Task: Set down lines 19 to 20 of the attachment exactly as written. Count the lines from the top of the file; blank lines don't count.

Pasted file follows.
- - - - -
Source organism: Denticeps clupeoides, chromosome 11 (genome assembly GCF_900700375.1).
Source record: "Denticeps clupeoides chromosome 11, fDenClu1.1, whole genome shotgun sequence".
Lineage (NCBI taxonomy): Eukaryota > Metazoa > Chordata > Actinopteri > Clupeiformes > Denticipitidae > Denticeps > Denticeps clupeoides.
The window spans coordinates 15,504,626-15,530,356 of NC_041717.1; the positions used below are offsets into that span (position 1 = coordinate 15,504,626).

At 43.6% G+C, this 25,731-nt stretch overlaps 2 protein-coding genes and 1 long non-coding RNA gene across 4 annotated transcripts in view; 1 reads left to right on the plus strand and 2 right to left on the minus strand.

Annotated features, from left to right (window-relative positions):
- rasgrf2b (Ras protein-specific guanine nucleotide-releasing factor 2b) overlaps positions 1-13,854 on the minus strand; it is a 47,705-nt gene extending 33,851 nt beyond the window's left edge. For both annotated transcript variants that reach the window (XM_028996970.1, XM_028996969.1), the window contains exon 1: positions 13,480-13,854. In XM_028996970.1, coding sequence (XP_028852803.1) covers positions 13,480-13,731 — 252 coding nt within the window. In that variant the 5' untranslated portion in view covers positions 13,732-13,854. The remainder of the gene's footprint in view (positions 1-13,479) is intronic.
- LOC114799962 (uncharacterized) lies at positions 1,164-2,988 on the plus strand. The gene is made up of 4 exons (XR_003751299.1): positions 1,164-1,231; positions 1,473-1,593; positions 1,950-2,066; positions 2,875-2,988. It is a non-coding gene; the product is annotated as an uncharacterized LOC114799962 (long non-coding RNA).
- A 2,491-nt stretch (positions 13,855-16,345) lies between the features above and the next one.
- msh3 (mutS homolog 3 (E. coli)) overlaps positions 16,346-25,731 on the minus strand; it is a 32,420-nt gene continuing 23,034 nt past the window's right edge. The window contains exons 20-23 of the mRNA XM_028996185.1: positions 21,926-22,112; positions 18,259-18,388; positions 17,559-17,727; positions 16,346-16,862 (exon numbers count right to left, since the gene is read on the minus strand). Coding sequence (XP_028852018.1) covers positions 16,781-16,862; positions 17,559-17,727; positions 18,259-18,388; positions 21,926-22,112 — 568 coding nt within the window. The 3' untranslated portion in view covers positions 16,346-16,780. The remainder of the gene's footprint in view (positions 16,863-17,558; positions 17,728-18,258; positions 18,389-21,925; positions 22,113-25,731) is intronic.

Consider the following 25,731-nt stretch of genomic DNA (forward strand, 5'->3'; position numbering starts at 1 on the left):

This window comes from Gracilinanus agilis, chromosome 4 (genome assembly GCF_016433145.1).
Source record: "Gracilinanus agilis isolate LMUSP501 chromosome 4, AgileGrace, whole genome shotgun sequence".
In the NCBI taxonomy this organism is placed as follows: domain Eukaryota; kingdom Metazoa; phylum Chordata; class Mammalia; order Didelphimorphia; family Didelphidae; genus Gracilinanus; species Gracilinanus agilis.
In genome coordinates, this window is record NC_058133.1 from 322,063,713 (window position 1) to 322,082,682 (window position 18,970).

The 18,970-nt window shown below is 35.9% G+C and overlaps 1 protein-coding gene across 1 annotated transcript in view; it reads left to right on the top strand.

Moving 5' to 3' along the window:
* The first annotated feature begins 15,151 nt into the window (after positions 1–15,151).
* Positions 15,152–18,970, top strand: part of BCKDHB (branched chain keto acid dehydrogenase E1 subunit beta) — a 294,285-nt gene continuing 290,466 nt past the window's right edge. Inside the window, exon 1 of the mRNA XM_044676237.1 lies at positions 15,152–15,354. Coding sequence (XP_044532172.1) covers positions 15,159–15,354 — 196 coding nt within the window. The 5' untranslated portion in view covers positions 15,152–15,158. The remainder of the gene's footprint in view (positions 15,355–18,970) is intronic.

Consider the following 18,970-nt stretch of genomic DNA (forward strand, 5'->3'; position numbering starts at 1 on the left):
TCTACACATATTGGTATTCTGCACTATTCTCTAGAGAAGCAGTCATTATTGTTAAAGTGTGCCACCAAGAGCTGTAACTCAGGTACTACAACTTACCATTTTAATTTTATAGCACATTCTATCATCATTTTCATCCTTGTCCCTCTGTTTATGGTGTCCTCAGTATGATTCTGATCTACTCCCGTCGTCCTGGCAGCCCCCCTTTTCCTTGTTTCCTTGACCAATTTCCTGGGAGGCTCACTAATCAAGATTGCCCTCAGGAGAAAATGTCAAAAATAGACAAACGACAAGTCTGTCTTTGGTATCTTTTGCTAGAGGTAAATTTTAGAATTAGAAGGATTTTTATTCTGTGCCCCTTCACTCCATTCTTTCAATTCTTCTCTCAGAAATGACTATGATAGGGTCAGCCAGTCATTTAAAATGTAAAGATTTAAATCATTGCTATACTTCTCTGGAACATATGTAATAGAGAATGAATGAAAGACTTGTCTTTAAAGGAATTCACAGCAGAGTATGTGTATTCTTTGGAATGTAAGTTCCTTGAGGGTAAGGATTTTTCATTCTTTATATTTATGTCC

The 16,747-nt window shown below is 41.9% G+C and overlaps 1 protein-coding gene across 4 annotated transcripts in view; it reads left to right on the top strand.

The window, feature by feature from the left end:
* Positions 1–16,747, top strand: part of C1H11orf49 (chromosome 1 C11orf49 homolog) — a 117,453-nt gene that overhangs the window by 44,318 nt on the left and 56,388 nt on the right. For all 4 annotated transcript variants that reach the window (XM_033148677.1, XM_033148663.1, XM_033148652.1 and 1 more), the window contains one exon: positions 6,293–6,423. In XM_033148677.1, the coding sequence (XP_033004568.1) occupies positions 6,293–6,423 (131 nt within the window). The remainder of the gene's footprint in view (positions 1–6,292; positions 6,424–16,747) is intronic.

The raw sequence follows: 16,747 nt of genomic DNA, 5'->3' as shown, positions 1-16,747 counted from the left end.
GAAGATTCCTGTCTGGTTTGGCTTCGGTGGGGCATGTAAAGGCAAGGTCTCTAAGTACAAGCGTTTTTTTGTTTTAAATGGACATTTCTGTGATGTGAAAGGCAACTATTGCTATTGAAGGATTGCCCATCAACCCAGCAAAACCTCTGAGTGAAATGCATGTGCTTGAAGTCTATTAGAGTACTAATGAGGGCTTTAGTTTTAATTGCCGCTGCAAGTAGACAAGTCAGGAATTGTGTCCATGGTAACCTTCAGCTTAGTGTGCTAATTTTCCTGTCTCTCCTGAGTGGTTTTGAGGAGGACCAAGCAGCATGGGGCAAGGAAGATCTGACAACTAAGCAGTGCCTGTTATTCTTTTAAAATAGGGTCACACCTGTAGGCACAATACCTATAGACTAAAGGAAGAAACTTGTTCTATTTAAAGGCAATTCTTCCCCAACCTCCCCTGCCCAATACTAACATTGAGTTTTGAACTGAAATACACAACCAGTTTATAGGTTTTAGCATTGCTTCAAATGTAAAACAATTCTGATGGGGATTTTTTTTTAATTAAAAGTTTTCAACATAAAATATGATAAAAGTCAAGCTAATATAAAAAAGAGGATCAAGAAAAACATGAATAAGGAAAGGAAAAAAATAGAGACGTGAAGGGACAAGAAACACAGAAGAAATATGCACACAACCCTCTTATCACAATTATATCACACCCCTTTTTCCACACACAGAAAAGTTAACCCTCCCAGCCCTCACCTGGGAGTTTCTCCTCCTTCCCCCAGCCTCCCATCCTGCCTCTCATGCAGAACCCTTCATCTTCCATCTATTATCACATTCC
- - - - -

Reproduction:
* Positions 15,152–18,970, top strand: part of BCKDHB (branched chain keto acid dehydrogenase E1 subunit beta) — a 294,285-nt gene continuing 290,466 nt past the window's right edge. Inside the window, exon 1 of the mRNA XM_044676237.1 lies at positions 15,152–15,354. Coding sequence (XP_044532172.1) covers positions 15,159–15,354 — 196 coding nt within the window. The 5' untranslated portion in view covers positions 15,152–15,158. The remainder of the gene's footprint in view (positions 15,355–18,970) is intronic.

Consider the following 18,970-nt stretch of genomic DNA (forward strand, 5'->3'; position numbering starts at 1 on the left):